Why The Washington Post wants to expand a daily newsletter into a podcast, local version
A year after The Washington Post debuted a short newsletter (also available in audio form) called “The 7,” the publication is expanding the franchise with a podcast format this fall and a more specific, local version for people in the Washington, D.C., Maryland and Virginia area.
“We are going to start to franchise The 7 and really start to focus on more regionals specifically, starting with Washington, D.C.,” said Coleen O’Lear, head of curation and platforms at The Post. The 7’s launch last year was sponsored by American Express Business; the new local version does not have a launch sponsor.
The 7 — which highlights seven of The Post’s top stories of the day and is designed to take just three minutes to read or listen to — is The Post’s fastest growing newsletter. It has almost 900,000 newsletter subscribers, O’Lear said. The 7 also has a “strong” open rate and “high” completion rate, according to O’Lear, who declined to share specific metrics.
The first installment of its local version — called “The 7 DMV” — comes out today. It will be led by The Post’s Metro department, overseen by editor Mike Semel with help from the team behind The 7. The DMV newsletter will include content from the Metro desk, as well as other stories for a local audience, such as sports, lifestyle and entertainment articles. It will publish every weekday at 7 a.m. ET, the same time the flagship newsletter goes out.
“The DMV is a very busy area. People have hectic lives. Part of the mission has always been to fit into people’s morning and daily routines,” O’Lear said. “The goal of it is to make the newsletter about the audience in the DMV. So it’s their schools, their commute, their taxes… but also covering the things that make us a whole person — the teams that they root for and where they go to eat and shop and what they should be seeing on the weekend or at night.”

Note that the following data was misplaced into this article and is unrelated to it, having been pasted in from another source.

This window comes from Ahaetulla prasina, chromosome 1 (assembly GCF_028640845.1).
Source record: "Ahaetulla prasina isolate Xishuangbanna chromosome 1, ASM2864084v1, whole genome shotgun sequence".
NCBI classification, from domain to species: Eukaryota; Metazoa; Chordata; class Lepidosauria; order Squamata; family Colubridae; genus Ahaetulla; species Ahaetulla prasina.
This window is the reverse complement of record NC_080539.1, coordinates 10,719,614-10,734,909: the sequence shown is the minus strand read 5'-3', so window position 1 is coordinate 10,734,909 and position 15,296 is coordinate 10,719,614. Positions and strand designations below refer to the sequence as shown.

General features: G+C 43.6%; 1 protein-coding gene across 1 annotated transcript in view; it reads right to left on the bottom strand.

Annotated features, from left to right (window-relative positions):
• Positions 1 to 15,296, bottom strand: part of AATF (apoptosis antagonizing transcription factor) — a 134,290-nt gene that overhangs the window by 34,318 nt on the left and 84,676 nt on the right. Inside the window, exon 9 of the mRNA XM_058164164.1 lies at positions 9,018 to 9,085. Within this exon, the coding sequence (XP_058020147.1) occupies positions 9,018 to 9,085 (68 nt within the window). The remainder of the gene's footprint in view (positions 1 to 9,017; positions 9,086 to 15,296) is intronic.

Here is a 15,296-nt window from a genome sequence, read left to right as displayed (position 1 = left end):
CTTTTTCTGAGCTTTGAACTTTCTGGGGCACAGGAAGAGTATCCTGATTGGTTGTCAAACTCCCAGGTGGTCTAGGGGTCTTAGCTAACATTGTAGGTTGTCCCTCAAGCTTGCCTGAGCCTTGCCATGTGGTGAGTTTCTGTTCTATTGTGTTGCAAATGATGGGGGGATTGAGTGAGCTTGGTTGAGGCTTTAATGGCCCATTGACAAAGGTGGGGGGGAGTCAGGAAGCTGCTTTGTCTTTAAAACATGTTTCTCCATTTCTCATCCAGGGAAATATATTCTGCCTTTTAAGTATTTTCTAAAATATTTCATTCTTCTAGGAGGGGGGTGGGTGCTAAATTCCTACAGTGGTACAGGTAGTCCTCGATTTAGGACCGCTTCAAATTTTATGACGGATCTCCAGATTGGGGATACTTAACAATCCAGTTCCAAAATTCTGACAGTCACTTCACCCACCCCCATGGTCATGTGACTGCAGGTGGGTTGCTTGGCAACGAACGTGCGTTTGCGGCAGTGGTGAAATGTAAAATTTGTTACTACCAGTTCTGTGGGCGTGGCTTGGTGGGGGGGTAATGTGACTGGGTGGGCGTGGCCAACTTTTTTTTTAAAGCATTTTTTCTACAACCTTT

The 7 DMV will only be available as a newsletter, as opposed to the flagship briefing, which is also available in text and audio formats on The Post’s website and app.
The Post will also produce a podcast version of the flagship newsletter this fall, after seeing “strong engagement” on The 7’s audio version, O’Lear said. The Post has an integration with text-to-speech technology that gives people the option to listen to the briefing. The 7’s audio version is The Post’s most popular, with people clicking through to listen to The 7 three-times more than other audio articles, O’Lear said. More than 2,000 people listen to the audio version a day, according to a Washington Post spokesperson.
The podcast also means The Post’s audience will soon be able to listen to The 7 on smart speakers and from podcast platforms. Having a host for The 7’s podcast will also add a “personal touch” to the briefing, O’Lear said.
Ad inventory for The 7 DMV will mirror the units available in the flagship newsletter, which tends to include a presenting sponsor and one to two ads. The Washington Post did not provide pricing on these units.
The 7 is an integral part of The Post’s efforts to create habitual behavior among its readers to get them to return to its products with a regular cadence. The idea is readers can consume The Post’s news faster and easier with The 7, which will encourage them to keep coming back to the briefing.
“An email newsletter is the front page of a publisher’s website for a lot of people. What used to get delivered to your door — this is what the email newsletter is now,” said Adam Berkowitz, svp of corporate communications and industry relations at email marketing platform LiveIntent.
Newsletter viewability isn’t determined by platforms’ algorithms, Berkowitz added. “It’s an alternative to the walled gardens. It’s logged in, it’s tied to a person and the audience is engaged,” he said. LiveIntent works with local publishers like Patch, Gannett, MediaNews Group and McClatchy.
Newsletters are pivotal for the “identity-driven era,” he added. Publishers can build first-party data through email, which can “form the backbone of addressability” that publishers can use to find the audiences advertisers are looking to target when the third-party cookie goes away.
“Email newsletters are a good shortcut in order to become rich in first-party data. That’ll be crucial for the upcoming era,” he said.
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